I can’t claim to be a huge Phantom Stranger fan from way back when, but I do like guys who rock classic fedoras. Thus, I’m predisposed to kinda like this guy. My understanding of the character was that no one was allowed to fully understand the character – he was this mysterious shadowy lurking character who would show up, be cryptic about what you had to do and help you along only in the loosest sense of the word ‘help,’ because he could never be straight with you. His past, unknowable, his methods, inscrutable.
However, back during Free Comic Book Day, the New 52 version of the Phantom Stranger was revealed (or heavily implied) to be Judas Iscariot, the guy from the Bible who betrayed Jesus. The Council of Wizards at the Rock of Eternity condemn him to walk the world in search of purpose as punishment for forever darkening the world with his greed.
In The Phantom Stranger #0, that implication is even more blatant, as it opens with the man who would become the Stranger killing himself out of guilt and remorse for his betrayal, which sends him to the Council to be further punished. Once condemned to the Earth, he is told to wear the robe of the man he betrayed. The Biblical names are never mentioned, but his is Judas walking the Earth in the robe of Jesus, trying to earn his way to his final penance. He has coins (symbolic of the 30 pieces of silver he took to pay for his betrayal) fused to his skin (or so he says, since they seem to be fused to his shirt), and one will drop off for each step he takes toward redemption. It takes thousands of years before he has the chance to earn the first coin, and he does it by accidentally leading Jim Corrigan to his death and rebirth as The Spectre – another guy known for his Biblical connections as the embodiment of the Wrath of God.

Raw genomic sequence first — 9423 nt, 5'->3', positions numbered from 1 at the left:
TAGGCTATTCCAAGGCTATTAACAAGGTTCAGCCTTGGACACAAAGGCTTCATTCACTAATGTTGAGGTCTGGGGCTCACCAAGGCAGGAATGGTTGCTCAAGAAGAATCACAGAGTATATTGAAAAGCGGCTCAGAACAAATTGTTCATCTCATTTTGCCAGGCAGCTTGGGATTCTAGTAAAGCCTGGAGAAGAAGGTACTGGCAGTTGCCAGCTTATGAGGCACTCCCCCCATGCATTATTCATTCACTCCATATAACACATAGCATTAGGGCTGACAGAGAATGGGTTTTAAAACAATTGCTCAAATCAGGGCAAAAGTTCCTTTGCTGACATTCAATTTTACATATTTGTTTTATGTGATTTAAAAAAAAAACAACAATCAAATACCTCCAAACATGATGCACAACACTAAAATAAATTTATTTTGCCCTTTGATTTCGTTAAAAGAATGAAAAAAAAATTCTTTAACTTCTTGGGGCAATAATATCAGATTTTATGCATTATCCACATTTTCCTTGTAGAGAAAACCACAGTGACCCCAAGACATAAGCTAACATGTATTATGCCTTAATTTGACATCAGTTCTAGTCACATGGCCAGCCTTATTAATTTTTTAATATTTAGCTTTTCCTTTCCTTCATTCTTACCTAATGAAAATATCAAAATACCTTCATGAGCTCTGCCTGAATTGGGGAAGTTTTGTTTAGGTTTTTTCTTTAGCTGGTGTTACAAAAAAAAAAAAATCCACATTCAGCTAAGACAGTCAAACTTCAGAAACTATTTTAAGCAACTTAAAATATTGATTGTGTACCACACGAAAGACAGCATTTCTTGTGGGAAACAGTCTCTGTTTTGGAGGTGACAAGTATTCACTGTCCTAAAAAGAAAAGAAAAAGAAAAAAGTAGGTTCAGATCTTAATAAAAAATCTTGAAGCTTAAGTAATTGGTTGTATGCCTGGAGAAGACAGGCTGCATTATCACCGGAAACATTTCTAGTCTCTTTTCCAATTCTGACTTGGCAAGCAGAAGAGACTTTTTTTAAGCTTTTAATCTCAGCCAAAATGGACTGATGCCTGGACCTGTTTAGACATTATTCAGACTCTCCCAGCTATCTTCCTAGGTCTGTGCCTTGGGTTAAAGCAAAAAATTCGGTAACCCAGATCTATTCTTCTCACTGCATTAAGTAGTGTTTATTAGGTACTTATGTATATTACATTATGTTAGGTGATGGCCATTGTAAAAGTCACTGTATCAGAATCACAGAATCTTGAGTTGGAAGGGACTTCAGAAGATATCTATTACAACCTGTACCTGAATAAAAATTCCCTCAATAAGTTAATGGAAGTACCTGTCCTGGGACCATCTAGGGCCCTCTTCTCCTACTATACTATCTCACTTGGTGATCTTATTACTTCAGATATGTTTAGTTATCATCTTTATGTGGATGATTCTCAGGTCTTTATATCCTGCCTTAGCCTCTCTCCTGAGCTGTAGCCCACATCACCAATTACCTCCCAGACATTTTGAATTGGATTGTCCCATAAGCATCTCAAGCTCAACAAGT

This is Dan DiDio’s second attempt at an ongoing title in the New 52, as his first crack, O.M.A.C., was canceled a while back. Involving the Bible in superhero comics has an appropriately daring feel about it, but reconciling the Judeo-Christian god with New Gods, Greek gods and the like is always weirdly amorphous. It could be very interesting if DC dares to classify the old bean as just another minor deity in the grand scheme of the cosmos, no more important than Zeus or Darkseid. As it stands now, though, DiDio’s dialog leaves something to be desired. It works well enough for the origin recap, but once the Stranger is directed to get involved in Corrigan’s life, it falls apart. The exchange between Corrigan and his Captain Hopkins of Gotham City PD about his life of uncontrollable rage feels forced and trite.
However, it’s kind of a neat twist to see that the Stranger’s mission was not to help Corrigan find his kidnapped fiancee, but rather to get him killed by the men he hates most as a way of releasing the Spectre as a furious force of vengeance. It’s a decent set-up for the ongoing premise that has a Quantum Leap sort of sense about it – he’s never sure exactly why he’s being told to get involved in the lives of these people, but he tries to help them and chances are the thing he’s supposed to do is never the thing he thinks he’s supposed to do. “Forces beyond your understanding,” indeed.
The Brent Anderson art is pretty solid, and there’s enough here to make us take a look at a second issue next month. It’s probably not going to ever be the most scintillating read, but this is likely where all the important stuff about the upcoming “Trinity War” will be revealed, so it’ll be crucial. Alas, it’s a little hard to shake the notion that defining the Phantom Stranger detracts from how cool he is.